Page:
Imagine the following scenario: You are the owner of a business. You are investing time and money and dedicating your life to making this business successful. You have been in business for a decade and have managed to make the business profitable, but the margins are relatively thin. You have purchased insurance to guard against many of the things that can go wrong. Then, a couple of unhappy former employees see a television commercial from a law firm advertising minimum wage and overtime lawsuits. These former employees file a class action lawsuit on behalf of a class of employees alleging they were underpaid and seeking not just the unpaid wage, but triple that amount plus attorney’s fees. You may have an insurance policy that defrays some of the costs associated with such a lawsuit, but, generally speaking, there are no policies that will cover the reimbursement of unpaid wages. So, after pouring your heart and soul into your business, the entire operation may collapse under the pressure of a minimum wage/overtime lawsuit.
While we do not know all of the specifics, this is essentially the problem faced recently by two Baltimore restaurants. Just after Christmas, Canton Dockside, which had been in business for twelve years, abruptly closed its doors. Earlier in the month, a class action minimum wage and overtime lawsuit had been filed alleging that the restaurant failed to adequately pay minimum wage, even with a tip credit, and failed to pay overtime. Similarly, the owners of the Speakeasy Saloon filed for bankruptcy after a jury awarded $468,435 to current and former employees and their lawyers in a minimum wage/overtime lawsuit. Of course, this judgment does not include the costs incurred by the restaurant in unsuccessfully defending the case.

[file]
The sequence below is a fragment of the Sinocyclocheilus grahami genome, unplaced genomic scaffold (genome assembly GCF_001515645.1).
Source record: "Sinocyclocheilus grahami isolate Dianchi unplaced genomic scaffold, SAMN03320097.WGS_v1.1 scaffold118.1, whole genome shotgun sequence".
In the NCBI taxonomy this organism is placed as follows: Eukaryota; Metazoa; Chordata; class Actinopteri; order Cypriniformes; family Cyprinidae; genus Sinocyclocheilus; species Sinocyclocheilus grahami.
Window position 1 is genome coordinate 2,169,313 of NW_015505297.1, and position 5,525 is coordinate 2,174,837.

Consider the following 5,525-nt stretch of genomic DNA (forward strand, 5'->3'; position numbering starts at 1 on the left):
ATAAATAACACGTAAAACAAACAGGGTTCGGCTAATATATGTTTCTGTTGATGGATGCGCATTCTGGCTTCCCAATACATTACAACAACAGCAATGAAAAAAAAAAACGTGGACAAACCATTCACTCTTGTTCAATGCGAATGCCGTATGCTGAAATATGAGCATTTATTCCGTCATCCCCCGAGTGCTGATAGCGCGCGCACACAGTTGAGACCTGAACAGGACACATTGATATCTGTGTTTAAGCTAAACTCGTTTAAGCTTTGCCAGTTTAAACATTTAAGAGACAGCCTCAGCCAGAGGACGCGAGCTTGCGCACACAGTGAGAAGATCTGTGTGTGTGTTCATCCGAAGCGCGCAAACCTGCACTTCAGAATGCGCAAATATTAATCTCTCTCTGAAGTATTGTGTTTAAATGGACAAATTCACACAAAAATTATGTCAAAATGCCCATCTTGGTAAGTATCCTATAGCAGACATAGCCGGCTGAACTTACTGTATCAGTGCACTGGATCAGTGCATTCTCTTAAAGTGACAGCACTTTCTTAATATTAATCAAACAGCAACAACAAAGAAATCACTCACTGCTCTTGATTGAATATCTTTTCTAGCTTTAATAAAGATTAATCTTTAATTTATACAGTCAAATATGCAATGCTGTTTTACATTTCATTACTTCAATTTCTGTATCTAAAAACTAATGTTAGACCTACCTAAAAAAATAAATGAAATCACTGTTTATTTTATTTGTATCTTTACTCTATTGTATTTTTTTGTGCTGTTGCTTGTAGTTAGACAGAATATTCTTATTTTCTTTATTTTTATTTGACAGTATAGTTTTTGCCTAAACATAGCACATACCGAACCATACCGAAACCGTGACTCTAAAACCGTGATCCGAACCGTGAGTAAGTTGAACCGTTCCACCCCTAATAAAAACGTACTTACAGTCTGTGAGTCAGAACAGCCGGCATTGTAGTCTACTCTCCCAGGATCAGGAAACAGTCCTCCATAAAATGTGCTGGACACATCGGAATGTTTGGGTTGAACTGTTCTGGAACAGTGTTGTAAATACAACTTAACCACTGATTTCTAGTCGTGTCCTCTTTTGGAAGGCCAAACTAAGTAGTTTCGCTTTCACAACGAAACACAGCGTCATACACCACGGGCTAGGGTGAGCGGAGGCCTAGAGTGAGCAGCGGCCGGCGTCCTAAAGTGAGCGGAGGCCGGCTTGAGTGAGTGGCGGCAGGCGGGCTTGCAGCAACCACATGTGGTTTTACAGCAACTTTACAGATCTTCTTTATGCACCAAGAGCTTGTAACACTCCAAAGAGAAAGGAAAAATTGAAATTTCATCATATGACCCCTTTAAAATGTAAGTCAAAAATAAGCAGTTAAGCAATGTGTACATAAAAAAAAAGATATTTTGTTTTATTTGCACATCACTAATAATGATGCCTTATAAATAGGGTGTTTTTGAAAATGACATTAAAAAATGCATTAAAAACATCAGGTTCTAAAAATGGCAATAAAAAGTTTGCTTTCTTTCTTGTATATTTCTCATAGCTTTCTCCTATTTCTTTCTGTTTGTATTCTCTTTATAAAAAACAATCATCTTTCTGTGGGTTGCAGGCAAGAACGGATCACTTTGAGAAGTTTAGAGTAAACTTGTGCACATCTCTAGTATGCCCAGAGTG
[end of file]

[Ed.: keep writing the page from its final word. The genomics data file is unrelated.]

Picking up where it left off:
Given the increasing risk of minimum wage/overtime litigation, the additional damages that are available to employees in such lawsuits, and the costs associated with litigation generally, the best defense strategy is to avoid litigation altogether. While there is no guaranteed method of avoiding litigation, employers can reduce their risks by revising policies to be compliant with all applicable laws and taking the steps necessary to ensure actual practices are consistent with compliant policies. Given the extinction-level threats resulting from failure to maintain wage and hour compliance, it is critical for employers to understand their obligations and to install practices that minimize these risks.
If you want to learn more about how you can avoid wage/overtime litigation, contact me at email@example.com or 410-209-6449.
ABOUT RUSSELL BERGER
firstname.lastname@example.org | 410.209.6449
Russell Berger is an accomplished labor and employment attorney who is well-versed in litigating in both state and federal courts, as well as providing counsel to employers on employee matters. He represents employers, businesses and professional clients in employment disputes throughout the country. Mr. Berger primarily focuses on litigating and counseling clients regarding matters of minimum wage and overtime under the Fair Labor Standards Act and state laws, wrongful termination, non-compete agreements, and employment and severance agreements. Mr. Berger’s practice also includes handling claims and providing counsel regarding retaliation, discrimination and harassment (under Title VII and state anti-discrimination laws), as well as under other federal statutes, such as the Family Medical Leave Act (FMLA), the Age Discrimination in Employment Act (ADEA), and American with Disabilities Act (ADA). He also handles other work related issues such as employment contracts and general contract claims, employment-related tort claims, and other business and professional tort claims.
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